SAG Awards Nominations Are Great News for ‘A Star Is Born,’ But Not for ‘The Favourite’

For “The Favourite,” “Vice,” “Roma” and “Green Book,” the lack of a SAG ensemble nomination hurts in an exceptionally competitive awards year

a star is born
Warner Bros.

When contemplating the Screen Actors Guild Award nominations that were announced on Thursday morning, several top Oscar contenders can cling to one heartening thought:

Remember last year!

That’s because a year ago, “The Shape of Water” wasn’t nominated in the SAG Awards’ ensemble category – but less than three months after it was bypassed in that crucial category, it won the Academy Award for Best Picture.

For the filmmakers and cast of “The Favourite,” “Green Book,” “Vice” and “Roma,” that’s a statistic to hold near and dear in this exceptionally competitive year without a strong Best Picture frontrunner. Even if the only other film to win Best Picture after not receiving a SAG ensemble nomination was “Braveheart” way back in 1995, “The Shape of Water” showed that it can be done, and that it has been done recently.

So while the SAG Awards gave a boost to “A Star Is Born,” “Black Panther” and “BlacKkKlansman,” and even to “Bohemian Rhapsody” and “Crazy Rich Asians,” you could argue — as their partisans will argue — that it only put a dent in the awards hopes of “The Favourite” and “Vice” and “Roma” and “Green Book.”

And the last two of those films had excuses. For “Roma,” the key statistic is that it’s exceptionally rare for a foreign-language film to land a SAG ensemble nomination: Only “Life Is Beautiful” and “Babel” have done it in the 24 years of the category’s existence.

For “Green Book,” it’s the fact that “Million Dollar Baby” and “Beasts of No Nation” are the only two films with a three-person ensemble that have ever been nominated in the category. Because of SAG Awards rules that limit an ensemble cast to actors who have solo credits at the beginning of the film, or the equivalent at the end on films with no opening credits, its only eligible cast members are Viggo Mortensen and Mahershala Ali, both of whom were nominated, and Linda Cardellini.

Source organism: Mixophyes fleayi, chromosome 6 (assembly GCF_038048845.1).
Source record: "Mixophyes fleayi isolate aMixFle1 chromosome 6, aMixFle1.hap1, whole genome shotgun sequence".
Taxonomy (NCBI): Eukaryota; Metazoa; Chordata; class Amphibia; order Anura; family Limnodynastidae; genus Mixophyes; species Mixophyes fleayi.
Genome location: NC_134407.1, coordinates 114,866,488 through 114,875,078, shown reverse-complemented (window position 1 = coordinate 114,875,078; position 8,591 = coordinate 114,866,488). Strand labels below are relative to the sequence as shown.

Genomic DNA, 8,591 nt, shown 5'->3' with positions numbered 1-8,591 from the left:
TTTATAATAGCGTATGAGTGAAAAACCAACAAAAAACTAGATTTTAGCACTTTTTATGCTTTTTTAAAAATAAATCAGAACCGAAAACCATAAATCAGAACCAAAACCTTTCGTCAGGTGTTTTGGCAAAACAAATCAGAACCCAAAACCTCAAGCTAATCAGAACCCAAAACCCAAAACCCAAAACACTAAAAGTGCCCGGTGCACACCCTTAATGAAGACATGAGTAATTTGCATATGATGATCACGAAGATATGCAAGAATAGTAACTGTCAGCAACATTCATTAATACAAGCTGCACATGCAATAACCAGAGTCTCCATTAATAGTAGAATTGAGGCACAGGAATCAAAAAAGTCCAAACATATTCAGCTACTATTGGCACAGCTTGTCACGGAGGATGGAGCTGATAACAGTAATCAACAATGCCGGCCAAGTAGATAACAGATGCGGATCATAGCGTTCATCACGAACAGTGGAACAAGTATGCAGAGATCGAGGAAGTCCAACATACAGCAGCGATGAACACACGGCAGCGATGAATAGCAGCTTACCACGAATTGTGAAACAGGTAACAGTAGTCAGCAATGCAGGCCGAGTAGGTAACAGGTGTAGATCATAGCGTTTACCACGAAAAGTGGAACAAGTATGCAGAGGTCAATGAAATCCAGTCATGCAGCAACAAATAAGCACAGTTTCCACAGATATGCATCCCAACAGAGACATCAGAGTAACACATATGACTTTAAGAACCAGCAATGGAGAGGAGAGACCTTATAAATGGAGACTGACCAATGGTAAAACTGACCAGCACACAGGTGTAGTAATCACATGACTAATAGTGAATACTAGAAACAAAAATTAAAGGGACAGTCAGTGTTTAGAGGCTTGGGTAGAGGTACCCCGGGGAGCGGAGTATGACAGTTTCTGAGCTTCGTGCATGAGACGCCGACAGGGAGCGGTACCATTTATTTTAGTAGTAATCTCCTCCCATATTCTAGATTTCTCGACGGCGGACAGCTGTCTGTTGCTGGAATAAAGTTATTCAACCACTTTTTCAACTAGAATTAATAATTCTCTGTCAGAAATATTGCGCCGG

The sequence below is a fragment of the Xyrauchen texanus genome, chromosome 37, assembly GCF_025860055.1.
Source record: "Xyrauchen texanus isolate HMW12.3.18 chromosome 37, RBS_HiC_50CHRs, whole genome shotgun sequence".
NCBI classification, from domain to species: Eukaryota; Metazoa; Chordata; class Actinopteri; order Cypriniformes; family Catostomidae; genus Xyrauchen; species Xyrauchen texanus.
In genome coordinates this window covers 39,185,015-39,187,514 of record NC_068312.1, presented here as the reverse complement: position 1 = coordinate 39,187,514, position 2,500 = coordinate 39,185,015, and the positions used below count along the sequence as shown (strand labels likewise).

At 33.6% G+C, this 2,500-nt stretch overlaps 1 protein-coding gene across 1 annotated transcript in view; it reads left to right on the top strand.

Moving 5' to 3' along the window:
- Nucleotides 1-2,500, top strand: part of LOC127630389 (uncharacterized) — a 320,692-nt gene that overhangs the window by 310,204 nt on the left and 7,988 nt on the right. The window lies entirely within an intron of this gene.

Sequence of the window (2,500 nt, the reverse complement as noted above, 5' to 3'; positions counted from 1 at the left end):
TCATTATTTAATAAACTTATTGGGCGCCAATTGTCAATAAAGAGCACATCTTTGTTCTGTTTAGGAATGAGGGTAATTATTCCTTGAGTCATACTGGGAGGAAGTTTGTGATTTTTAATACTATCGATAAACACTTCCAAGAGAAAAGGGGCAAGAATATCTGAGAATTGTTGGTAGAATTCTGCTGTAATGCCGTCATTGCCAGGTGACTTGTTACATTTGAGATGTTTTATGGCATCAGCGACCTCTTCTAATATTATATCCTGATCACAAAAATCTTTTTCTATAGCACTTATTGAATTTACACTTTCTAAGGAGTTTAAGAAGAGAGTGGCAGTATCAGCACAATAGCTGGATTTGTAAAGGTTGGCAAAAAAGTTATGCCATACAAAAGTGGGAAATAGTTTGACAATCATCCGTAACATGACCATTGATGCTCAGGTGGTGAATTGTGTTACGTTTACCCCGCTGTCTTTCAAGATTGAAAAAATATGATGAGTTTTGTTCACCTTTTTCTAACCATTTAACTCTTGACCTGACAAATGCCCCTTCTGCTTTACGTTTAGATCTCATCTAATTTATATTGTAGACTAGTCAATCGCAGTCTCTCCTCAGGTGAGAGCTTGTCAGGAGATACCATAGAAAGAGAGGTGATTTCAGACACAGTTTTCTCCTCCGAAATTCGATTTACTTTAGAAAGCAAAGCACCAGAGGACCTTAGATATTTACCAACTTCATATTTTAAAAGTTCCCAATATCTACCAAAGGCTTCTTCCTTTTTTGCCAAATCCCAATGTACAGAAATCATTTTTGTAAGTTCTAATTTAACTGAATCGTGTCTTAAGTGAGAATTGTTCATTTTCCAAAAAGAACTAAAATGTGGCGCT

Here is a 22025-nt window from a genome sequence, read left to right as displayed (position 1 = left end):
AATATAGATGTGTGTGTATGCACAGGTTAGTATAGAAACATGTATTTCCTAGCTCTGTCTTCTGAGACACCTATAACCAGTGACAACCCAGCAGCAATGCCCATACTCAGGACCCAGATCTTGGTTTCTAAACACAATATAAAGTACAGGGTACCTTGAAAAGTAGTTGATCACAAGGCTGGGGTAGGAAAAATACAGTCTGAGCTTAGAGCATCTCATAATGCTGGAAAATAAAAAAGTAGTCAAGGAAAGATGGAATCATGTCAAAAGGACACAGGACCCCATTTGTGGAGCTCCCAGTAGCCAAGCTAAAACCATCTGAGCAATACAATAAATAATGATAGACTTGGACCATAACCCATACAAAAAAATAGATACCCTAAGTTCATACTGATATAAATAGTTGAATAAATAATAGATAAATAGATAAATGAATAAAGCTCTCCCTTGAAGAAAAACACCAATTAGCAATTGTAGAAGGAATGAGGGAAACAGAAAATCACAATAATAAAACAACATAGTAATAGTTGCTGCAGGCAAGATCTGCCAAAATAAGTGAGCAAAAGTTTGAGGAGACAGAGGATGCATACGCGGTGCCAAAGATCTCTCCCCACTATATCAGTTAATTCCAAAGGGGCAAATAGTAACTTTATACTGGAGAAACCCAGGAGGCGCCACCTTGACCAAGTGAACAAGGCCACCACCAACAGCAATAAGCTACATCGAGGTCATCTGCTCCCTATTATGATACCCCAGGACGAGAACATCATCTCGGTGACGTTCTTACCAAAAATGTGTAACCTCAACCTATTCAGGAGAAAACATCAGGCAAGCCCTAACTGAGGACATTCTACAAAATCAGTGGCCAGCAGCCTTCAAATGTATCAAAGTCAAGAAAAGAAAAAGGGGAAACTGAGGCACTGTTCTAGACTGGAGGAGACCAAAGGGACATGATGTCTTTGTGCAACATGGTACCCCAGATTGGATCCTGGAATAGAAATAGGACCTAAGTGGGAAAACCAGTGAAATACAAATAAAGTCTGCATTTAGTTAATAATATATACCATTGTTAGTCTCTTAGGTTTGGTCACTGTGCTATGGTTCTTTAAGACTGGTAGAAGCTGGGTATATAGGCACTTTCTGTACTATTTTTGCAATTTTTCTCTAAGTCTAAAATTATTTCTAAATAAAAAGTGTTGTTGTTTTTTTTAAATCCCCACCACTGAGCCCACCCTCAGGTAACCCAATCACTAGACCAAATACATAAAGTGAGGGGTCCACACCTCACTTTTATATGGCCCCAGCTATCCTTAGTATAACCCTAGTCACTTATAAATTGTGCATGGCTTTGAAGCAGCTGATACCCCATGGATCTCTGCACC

But if “Green Book” and “Roma” can take some solace in knowing what they were up against, “The Favourite” and “Vice” had to be stung by the SAG nominations.

Sure, the former film got three individual nominations to tie “BlacKkKlansman” as the second-most-nominated film to “A Star Is Born” – but in most circles Yorgos Lanthimos’ twisted period piece was considered the likeliest film to grab a SAG ensemble nomination. And “Vice,” Adam McKay’s look at Dick Cheney, also had to settle for nods for its two lead actors, Christian Bale and Amy Adams, when an ensemble nom had seemed all but inevitable.

So this was a very good day for “A Star Is Born,” which got all the nominations it was expected to, including one for Sam Elliott, who was overlooked by Golden Globes voters last week; for “BlacKkKlansman,” which landed the biggest surprise in the best-actor category, John David Washington, as well as an expected nomination for Adam Driver and the ensemble nod; and for “Black Panther,” which didn’t get any individual nominations but became the first Marvel movie and the first comic-book movie to crash the top category.

The 2,000-plus members on the SAG Awards’ nominating committee also burnished the Best Picture hopes of two films that weren’t high on most prognosticators’ lists, “Bohemian Rhapsody” and “Crazy Rich Asians.”

They also didn’t hurt “Mary Poppins Returns,” which landed Emily Blunt a best-actress nomination instead of Viola Davis (“Widows”), Yalitza Aparicio (“Roma”), Toni Collette (“Hereditary”), Nicole Kidman (“Destroyer”) or Elsie Fisher (“Eighth Grade”).

Then again, maybe “Mary Poppins” got in because voters really loved Blunt, who also scored a surprising supporting-actress nomination for “A Quiet Place” to make her and Amy Adams the only double nominees. (Adam’s two were in the film categories for “Vice” and the TV ones for “Sharp Objects.”)

Blunt’s supporting nod, along with one for “Mary Queen of Scots” actress Margot Robbie, also helped nudge out Regina King, who in many circles has been considered the supporting-actress frontrunner for “If Beale Street Could Talk.” But that film, widely thought to be a real Best Picture contender, was completely shut out by SAG voters, along with “Roma,” “First Man” and “Widows.”

Bypassing “Beale Street” meant the voters came up with a predominantly white slate of nominees, with John David Washington and Mahershala Ali the only nominees of color. But the presence of “Black Panther” and “BlacKkKlansman” in the ensemble category helped alleviate what might otherwise have been a bad look for the SAG Awards.

Over the history of the SAG Awards, more than 80 percent of SAG nominees in the leading roles have gone on to receive Oscar nominations, and about 75 percent of the supporting nominees have done so.

The only actors to win an acting Oscar without first landing a SAG nomination are Marcia Gay Harden for “Pollock” in 2000 and Christoph Waltz for “Django Unchained” in 2012.

And since the Oscars expanded the Best Picture category in 2009, 33 of the 45 SAG ensemble nominees have gone on to an Oscar nomination, and only one film has won the Oscar without first landing a SAG nomination.

But that one exception, as we said at the top, is last year’s winner, “The Shape of Water.”

A few films are going to be reminding themselves of that fact over and over for the next 10 weeks or so.